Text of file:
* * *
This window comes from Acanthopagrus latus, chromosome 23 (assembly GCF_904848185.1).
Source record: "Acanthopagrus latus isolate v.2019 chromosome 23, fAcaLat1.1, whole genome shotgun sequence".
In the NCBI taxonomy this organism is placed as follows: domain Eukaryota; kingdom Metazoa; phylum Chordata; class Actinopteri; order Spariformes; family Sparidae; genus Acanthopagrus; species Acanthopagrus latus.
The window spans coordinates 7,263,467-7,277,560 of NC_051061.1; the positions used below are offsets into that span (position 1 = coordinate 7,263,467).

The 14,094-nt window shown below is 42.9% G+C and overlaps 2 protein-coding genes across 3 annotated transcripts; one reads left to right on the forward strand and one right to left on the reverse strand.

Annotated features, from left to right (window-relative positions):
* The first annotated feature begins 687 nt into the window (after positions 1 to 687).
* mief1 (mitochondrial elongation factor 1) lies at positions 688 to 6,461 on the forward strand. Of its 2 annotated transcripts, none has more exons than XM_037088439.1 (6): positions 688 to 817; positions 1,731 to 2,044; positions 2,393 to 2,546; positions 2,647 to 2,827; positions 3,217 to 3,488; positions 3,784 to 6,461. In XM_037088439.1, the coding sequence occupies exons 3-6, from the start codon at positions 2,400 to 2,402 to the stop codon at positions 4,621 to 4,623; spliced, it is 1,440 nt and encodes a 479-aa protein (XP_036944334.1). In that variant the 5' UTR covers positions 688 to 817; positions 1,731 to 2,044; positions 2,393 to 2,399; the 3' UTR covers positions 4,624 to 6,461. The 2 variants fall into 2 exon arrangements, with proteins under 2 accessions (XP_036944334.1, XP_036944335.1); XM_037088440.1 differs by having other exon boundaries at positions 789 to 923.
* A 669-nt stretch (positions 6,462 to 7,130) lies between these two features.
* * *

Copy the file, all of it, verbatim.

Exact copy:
This window comes from Acanthopagrus latus, chromosome 23 (assembly GCF_904848185.1).
Source record: "Acanthopagrus latus isolate v.2019 chromosome 23, fAcaLat1.1, whole genome shotgun sequence".
In the NCBI taxonomy this organism is placed as follows: domain Eukaryota; kingdom Metazoa; phylum Chordata; class Actinopteri; order Spariformes; family Sparidae; genus Acanthopagrus; species Acanthopagrus latus.
The window spans coordinates 7,263,467-7,277,560 of NC_051061.1; the positions used below are offsets into that span (position 1 = coordinate 7,263,467).

The 14,094-nt window shown below is 42.9% G+C and overlaps 2 protein-coding genes across 3 annotated transcripts; one reads left to right on the forward strand and one right to left on the reverse strand.

Annotated features, from left to right (window-relative positions):
* The first annotated feature begins 687 nt into the window (after positions 1 to 687).
* mief1 (mitochondrial elongation factor 1) lies at positions 688 to 6,461 on the forward strand. Of its 2 annotated transcripts, none has more exons than XM_037088439.1 (6): positions 688 to 817; positions 1,731 to 2,044; positions 2,393 to 2,546; positions 2,647 to 2,827; positions 3,217 to 3,488; positions 3,784 to 6,461. In XM_037088439.1, the coding sequence occupies exons 3-6, from the start codon at positions 2,400 to 2,402 to the stop codon at positions 4,621 to 4,623; spliced, it is 1,440 nt and encodes a 479-aa protein (XP_036944334.1). In that variant the 5' UTR covers positions 688 to 817; positions 1,731 to 2,044; positions 2,393 to 2,399; the 3' UTR covers positions 4,624 to 6,461. The 2 variants fall into 2 exon arrangements, with proteins under 2 accessions (XP_036944334.1, XP_036944335.1); XM_037088440.1 differs by having other exon boundaries at positions 789 to 923.
* A 669-nt stretch (positions 6,462 to 7,130) lies between these two features.